The 50 stores Sobeys plans to close include units acquired from Safeway as well as locations that carry some of the chain’s existing banners, the company told investors Thursday.

“It’s not only Safeway and Sobeys,” Marc Poulin, president and CEO of Sobeys, said during a fourth-quarter earnings call.

Stores being closed also operate under the IGA, Cash and Carry and Foodland banners, he noted. All 50 are under-performing, including at least 15 that are fairly small — in the range of 20,000 square feet or less — Poulin said.

Thirty of the 50 stores are in Western Canada, he pointed out, where Sobeys acquired 213 Safeways in mid-2013.

The closures are designed to have a positive impact on same-store sales at nearby Sobeys and Safeways, he added. Asked about realigning banners in Western Canada, Poulin said,


Follow @SN_News for updates throughout the day.

“Clearly the first priority and the one we’re focusing on right now is the integration of the systems. Until that milestone is achieved, we will not work on integrating the commercial offer of the two programs we’re running out West.

“But that’s when the appropriate decision-making around our banner strategy will occur.”

The decision to close the 50 stores followed an assessment of all assets, Poulin said. “We thought it made sense to re-look at our business across Canada, market-by-market, [to determine] which assets were performing and which were not performing to expectations,” he explained.

“We looked strategically at what needed to be done to achieve our long-term [goals], so what you’re seeing is the conclusion on stores that have been consistently underperforming versus expectations and that we determined would not fit in the long-term desired outcome in terms of strategy.”

“We really looked at every single one of the assets we owned or had a lease on,” Francois Vimard, CEO of Empire, Sobeys parent company, added.

According to Poulin, the assessment involved “a question of focus for the operation. Retail stores that are underperforming require an awful lot of management attention, and for a store that doesn’t have a future, management attention was not being put to its proper use. Closing those stores will allow us to focus attention on stores with more potential.”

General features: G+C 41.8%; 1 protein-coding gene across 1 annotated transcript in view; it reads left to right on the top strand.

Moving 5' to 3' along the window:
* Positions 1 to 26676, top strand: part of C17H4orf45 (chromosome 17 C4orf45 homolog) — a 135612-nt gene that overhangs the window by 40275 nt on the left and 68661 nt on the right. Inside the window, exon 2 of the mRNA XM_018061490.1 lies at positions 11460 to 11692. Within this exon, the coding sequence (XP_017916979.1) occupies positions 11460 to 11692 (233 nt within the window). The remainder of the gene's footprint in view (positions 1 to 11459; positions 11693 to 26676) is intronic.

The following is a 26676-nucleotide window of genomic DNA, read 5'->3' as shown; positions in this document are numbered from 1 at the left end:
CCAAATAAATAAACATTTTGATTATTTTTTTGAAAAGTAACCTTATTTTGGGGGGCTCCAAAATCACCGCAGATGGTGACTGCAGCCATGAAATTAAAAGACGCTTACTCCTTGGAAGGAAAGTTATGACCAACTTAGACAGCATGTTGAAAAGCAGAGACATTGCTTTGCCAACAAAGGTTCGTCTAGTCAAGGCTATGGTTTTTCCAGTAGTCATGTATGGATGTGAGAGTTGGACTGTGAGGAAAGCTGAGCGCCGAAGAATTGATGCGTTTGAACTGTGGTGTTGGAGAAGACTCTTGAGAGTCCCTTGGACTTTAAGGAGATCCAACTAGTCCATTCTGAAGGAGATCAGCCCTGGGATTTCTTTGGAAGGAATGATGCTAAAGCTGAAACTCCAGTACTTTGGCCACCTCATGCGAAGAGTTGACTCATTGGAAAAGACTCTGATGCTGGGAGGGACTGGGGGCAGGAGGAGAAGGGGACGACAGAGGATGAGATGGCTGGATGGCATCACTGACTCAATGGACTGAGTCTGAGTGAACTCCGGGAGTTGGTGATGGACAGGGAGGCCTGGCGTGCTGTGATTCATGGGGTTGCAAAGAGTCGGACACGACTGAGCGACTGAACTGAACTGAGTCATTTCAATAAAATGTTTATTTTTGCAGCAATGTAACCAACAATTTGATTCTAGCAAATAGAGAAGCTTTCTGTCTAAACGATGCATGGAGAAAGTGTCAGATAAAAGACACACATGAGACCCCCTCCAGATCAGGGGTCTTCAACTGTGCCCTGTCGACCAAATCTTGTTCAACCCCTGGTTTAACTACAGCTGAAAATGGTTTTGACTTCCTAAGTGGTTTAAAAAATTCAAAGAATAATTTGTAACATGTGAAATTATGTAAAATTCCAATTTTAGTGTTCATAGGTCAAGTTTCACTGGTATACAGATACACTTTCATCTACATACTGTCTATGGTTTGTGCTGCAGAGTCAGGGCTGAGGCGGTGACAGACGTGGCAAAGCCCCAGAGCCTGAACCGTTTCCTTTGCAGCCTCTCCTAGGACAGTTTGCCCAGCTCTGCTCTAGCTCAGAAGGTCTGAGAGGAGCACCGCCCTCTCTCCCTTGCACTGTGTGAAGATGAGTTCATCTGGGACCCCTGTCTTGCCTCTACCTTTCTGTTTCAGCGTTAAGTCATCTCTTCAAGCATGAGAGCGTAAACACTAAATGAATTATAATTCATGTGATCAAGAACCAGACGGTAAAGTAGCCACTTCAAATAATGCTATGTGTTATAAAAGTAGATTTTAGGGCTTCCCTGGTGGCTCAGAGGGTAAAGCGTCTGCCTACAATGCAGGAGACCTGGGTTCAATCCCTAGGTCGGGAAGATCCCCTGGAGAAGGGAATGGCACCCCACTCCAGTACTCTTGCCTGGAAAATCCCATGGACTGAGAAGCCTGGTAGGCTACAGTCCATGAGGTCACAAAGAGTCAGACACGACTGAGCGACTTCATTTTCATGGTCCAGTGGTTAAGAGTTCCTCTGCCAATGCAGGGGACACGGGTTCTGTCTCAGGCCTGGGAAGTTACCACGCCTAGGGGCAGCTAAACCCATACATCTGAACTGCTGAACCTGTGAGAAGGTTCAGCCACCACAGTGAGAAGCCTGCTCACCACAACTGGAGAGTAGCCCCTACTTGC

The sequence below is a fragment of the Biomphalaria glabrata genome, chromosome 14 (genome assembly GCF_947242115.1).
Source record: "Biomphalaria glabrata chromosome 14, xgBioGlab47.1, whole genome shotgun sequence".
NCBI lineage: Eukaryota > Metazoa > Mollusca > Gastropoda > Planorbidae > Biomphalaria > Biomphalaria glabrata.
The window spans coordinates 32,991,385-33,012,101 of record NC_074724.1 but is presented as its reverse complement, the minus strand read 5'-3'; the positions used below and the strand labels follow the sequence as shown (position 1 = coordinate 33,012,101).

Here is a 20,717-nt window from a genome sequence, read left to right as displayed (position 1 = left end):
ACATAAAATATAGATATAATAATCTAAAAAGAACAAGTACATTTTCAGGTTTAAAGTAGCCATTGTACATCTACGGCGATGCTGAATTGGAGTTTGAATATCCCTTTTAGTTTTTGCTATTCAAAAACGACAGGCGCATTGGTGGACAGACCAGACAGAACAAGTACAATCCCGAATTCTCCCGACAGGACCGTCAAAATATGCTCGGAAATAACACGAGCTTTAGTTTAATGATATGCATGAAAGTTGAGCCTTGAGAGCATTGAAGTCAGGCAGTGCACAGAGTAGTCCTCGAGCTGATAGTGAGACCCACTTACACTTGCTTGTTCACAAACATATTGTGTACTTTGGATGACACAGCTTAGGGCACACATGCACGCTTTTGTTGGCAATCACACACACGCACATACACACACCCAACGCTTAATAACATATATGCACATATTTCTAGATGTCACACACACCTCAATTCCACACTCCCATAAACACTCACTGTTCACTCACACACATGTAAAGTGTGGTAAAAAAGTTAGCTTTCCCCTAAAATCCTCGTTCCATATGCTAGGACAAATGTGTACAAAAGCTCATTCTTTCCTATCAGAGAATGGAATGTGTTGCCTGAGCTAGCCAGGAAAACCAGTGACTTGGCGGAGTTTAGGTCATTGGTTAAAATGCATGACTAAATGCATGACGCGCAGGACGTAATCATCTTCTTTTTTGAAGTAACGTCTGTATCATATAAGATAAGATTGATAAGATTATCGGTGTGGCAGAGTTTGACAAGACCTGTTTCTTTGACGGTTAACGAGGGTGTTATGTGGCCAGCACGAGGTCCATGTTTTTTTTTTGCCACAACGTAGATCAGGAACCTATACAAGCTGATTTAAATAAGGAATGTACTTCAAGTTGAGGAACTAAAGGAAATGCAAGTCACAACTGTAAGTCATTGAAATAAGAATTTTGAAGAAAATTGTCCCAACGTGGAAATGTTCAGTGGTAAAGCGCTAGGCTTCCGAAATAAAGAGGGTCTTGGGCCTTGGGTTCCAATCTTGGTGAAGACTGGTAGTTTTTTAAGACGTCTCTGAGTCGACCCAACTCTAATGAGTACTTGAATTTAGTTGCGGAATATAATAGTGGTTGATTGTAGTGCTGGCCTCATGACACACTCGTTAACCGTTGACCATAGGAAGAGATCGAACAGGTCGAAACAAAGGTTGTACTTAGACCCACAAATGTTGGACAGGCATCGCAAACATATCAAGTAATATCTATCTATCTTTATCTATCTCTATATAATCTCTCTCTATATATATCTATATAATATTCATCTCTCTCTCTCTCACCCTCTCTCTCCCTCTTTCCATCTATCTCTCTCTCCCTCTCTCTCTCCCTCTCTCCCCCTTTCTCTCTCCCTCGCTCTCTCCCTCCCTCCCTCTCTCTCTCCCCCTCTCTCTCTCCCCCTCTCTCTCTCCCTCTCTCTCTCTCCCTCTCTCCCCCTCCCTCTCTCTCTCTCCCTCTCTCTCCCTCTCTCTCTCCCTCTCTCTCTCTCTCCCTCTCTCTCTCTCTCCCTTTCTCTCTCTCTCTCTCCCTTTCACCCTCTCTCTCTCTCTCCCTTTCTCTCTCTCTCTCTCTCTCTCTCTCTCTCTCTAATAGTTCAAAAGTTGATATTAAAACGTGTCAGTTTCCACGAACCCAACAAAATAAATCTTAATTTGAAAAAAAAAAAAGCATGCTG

The strategic assessment also impacted Sobeys’ real estate plans, Poulin added, “since after an acquisition such as Safeway, we had to design a totally new and different real estate strategy because there are stores that we acquired that obviously fitted very well in our overall portfolio and therefore we will not have to seek new locations in those markets.”

Asked about business at the acquired Safeway stores, Poulin said the trend has been fairly stable during the last six months. “Business came to us with a little bit less momentum than we would have liked, and our team has been putting together plans to reverse that trend,” including new pricing “to improve the perception of the value we offer customers,” he explained.

The early results are positive, he noted.

Vimard told investors it will be more difficult in the future to discuss Safeway as a separate entity, “because starting in the first quarter their numbers will be integrated with our numbers, so that’s not something we’re going to disclose separately going forward.”

Suggested Categories More from Supermarketnews